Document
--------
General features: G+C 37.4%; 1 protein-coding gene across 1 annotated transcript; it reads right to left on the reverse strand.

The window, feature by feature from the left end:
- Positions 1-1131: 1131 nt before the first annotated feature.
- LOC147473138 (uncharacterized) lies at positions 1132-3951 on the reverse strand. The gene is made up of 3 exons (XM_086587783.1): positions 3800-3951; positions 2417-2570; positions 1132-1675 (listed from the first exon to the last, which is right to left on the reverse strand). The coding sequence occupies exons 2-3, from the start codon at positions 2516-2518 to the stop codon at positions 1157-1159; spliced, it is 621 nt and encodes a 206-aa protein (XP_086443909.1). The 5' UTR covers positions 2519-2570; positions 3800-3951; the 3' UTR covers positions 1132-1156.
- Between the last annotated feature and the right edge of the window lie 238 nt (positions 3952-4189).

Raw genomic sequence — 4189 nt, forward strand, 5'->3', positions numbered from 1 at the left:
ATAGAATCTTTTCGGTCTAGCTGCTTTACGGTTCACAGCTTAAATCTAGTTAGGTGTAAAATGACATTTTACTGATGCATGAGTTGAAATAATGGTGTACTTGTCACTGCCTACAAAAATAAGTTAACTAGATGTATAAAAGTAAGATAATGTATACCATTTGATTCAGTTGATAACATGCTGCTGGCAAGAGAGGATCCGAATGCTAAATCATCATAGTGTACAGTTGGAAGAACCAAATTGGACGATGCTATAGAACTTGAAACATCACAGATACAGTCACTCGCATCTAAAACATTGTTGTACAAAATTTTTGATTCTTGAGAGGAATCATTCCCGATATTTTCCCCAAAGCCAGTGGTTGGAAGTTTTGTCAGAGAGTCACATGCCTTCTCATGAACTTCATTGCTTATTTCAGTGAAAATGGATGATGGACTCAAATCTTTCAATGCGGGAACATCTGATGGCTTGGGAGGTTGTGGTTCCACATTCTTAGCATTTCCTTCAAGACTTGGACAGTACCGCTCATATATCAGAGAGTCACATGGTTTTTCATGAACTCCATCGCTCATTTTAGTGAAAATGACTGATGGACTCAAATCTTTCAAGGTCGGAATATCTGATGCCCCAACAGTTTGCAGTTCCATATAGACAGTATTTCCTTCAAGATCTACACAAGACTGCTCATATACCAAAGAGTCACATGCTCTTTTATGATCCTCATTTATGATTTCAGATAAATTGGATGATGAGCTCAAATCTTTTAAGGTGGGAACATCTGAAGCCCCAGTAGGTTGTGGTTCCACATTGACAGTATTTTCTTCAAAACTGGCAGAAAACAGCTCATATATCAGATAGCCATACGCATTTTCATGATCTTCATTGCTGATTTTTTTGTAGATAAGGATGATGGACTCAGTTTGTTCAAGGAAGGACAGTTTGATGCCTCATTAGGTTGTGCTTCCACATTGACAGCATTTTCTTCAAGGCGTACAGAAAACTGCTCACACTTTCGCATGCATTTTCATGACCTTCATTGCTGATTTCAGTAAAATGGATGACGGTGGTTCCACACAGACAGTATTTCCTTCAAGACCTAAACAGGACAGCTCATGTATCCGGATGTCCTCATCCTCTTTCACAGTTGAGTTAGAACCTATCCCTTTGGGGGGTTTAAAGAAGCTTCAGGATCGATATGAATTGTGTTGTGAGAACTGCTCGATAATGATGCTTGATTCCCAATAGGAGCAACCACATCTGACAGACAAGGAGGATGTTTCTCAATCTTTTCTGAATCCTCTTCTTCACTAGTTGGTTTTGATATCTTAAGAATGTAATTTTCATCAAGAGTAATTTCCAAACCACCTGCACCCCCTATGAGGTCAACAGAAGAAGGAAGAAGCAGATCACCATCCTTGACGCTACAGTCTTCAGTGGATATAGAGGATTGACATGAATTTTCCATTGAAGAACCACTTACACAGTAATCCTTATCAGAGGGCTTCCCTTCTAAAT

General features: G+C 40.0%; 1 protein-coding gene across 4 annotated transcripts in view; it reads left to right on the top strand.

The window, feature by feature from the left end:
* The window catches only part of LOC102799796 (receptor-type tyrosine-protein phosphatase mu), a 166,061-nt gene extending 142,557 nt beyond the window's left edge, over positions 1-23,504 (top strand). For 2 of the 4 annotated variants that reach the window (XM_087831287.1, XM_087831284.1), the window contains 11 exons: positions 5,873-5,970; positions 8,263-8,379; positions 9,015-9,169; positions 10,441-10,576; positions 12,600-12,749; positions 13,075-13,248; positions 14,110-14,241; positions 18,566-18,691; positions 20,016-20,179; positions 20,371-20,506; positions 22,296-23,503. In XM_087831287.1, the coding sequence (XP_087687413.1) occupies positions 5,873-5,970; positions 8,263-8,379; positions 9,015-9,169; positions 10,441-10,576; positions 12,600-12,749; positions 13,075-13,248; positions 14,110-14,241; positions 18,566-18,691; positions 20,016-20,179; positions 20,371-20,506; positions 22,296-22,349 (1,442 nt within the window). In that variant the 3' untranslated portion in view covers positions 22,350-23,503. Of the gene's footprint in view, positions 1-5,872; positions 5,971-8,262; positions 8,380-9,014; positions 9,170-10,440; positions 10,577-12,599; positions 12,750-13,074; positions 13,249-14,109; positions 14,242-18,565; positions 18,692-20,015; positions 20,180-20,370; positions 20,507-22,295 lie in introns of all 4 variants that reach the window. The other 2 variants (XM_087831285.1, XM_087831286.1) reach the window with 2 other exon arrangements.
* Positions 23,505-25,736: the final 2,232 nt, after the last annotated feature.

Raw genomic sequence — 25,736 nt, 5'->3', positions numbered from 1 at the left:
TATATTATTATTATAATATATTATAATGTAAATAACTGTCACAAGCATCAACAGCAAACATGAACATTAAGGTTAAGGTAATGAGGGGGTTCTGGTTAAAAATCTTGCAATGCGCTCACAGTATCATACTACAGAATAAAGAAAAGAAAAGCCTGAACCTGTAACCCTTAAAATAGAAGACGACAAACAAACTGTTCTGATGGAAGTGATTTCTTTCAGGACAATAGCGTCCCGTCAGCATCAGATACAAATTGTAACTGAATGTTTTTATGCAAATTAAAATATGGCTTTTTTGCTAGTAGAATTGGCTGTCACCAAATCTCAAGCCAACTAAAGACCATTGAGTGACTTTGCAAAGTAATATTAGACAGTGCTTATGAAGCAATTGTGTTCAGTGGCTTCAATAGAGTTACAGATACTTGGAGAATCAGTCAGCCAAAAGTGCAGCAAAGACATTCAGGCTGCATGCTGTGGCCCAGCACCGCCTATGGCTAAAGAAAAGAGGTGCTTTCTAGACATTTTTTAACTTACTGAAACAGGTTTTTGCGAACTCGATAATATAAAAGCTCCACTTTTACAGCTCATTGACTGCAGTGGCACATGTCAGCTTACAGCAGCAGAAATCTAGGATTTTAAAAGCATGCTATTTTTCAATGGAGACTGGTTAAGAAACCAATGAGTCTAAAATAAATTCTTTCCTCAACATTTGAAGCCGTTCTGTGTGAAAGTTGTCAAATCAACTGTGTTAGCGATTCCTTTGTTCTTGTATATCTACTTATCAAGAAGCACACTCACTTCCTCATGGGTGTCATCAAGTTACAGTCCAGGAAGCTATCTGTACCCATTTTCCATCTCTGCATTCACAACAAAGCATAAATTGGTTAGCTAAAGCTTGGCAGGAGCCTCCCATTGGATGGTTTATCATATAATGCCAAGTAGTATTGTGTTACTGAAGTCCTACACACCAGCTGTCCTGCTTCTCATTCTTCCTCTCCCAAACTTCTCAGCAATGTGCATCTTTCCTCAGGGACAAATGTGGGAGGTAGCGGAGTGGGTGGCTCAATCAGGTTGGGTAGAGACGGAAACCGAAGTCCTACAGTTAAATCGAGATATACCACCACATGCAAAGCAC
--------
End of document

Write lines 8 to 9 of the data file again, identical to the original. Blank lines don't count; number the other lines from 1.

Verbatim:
General features: G+C 40.0%; 1 protein-coding gene across 4 annotated transcripts in view; it reads left to right on the top strand.

The window, feature by feature from the left end: